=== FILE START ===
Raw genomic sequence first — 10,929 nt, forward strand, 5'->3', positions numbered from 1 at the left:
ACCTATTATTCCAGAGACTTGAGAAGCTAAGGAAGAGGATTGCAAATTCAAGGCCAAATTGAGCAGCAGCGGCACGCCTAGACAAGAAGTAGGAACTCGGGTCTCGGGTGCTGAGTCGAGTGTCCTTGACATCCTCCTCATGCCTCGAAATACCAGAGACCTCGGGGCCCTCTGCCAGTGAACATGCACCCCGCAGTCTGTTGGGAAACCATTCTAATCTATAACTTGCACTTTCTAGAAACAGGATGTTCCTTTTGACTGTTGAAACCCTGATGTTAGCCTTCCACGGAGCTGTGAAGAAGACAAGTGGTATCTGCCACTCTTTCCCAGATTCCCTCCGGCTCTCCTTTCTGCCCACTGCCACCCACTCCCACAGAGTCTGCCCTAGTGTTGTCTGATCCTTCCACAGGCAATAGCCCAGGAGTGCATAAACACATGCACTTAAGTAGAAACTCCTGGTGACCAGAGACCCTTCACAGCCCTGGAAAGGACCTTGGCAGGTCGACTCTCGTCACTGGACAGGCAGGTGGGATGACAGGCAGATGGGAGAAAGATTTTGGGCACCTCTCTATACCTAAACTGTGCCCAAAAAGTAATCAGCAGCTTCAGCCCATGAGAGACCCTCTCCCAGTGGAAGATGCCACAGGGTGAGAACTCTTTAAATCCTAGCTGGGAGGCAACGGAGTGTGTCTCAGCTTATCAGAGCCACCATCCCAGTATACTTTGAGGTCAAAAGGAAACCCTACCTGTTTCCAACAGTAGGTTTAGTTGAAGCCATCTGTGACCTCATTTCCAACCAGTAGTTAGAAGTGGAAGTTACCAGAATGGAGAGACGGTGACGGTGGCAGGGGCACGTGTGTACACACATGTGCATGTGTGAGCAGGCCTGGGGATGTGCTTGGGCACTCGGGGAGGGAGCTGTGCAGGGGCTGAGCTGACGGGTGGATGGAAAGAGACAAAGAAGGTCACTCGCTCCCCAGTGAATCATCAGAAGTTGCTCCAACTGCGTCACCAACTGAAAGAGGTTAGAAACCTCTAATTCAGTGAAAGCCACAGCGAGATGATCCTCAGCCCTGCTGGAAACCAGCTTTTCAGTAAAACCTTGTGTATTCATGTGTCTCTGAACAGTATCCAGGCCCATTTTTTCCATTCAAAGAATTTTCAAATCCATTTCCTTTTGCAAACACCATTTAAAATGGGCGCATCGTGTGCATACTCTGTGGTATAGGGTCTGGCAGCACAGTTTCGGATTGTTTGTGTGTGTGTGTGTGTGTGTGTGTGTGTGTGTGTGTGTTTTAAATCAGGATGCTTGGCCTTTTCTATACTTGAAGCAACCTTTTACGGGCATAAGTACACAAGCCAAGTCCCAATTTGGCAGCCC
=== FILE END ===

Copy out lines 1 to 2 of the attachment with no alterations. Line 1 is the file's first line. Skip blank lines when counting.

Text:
Raw genomic sequence first — 10,929 nt, forward strand, 5'->3', positions numbered from 1 at the left:
ACCTATTATTCCAGAGACTTGAGAAGCTAAGGAAGAGGATTGCAAATTCAAGGCCAAATTGAGCAGCAGCGGCACGCCTAGACAAGAAGTAGGAACTCGGGTCTCGGGTGCTGAGTCGAGTGTCCTTGACATCCTCCTCATGCCTCGAAATACCAGAGACCTCGGGGCCCTCTGCCAGTGAACATGCACCCCGCAGTCTGTTGGGAAACCATTCTAATCTATAACTTGCACTTTCTAGAAACAGGATGTTCCTTTTGACTGTTGAAACCCTGATGTTAGCCTTCCACGGAGCTGTGAAGAAGACAAGTGGTATCTGCCACTCTTTCCCAGATTCCCTCCGGCTCTCCTTTCTGCCCACTGCCACCCACTCCCACAGAGTCTGCCCTAGTGTTGTCTGATCCTTCCACAGGCAATAGCCCAGGAGTGCATAAACACATGCACTTAAGTAGAAACTCCTGGTGACCAGAGACCCTTCACAGCCCTGGAAAGGACCTTGGCAGGTCGACTCTCGTCACTGGACAGGCAGGTGGGATGACAGGCAGATGGGAGAAAGATTTTGGGCACCTCTCTATACCTAAACTGTGCCCAAAAAGTAATCAGCAGCTTCAGCCCATGAGAGACCCTCTCCCAGTGGAAGATGCCACAGGGTGAGAACTCTTTAAATCCTAGCTGGGAGGCAACGGAGTGTGTCTCAGCTTATCAGAGCCACCATCCCAGTATACTTTGAGGTCAAAAGGAAACCCTACCTGTTTCCAACAGTAGGTTTAGTTGAAGCCATCTGTGACCTCATTTCCAACCAGTAGTTAGAAGTGGAAGTTACCAGAATGGAGAGACGGTGACGGTGGCAGGGGCACGTGTGTACACACATGTGCATGTGTGAGCAGGCCTGGGGATGTGCTTGGGCACTCGGGGAGGGAGCTGTGCAGGGGCTGAGCTGACGGGTGGATGGAAAGAGACAAAGAAGGTCACTCGCTCCCCAGTGAATCATCAGAAGTTGCTCCAACTGCGTCACCAACTGAAAGAGGTTAGAAACCTCTAATTCAGTGAAAGCCACAGCGAGATGATCCTCAGCCCTGCTGGAAACCAGCTTTTCAGTAAAACCTTGTGTATTCATGTGTCTCTGAACAGTATCCAGGCCCATTTTTTCCATTCAAAGAATTTTCAAATCCATTTCCTTTTGCAAACACCATTTAAAATGGGCGCATCGTGTGCATACTCTGTGGTATAGGGTCTGGCAGCACAGTTTCGGATTGTTTGTGTGTGTGTGTGTGTGTGTGTGTGTGTGTGTGTGTGTTTTAAATCAGGATGCTTGGCCTTTTCTATACTTGAAGCAACCTTTTACGGGCATAAGTACACAAGCCAAGTCCCAATTTGGCAGCCC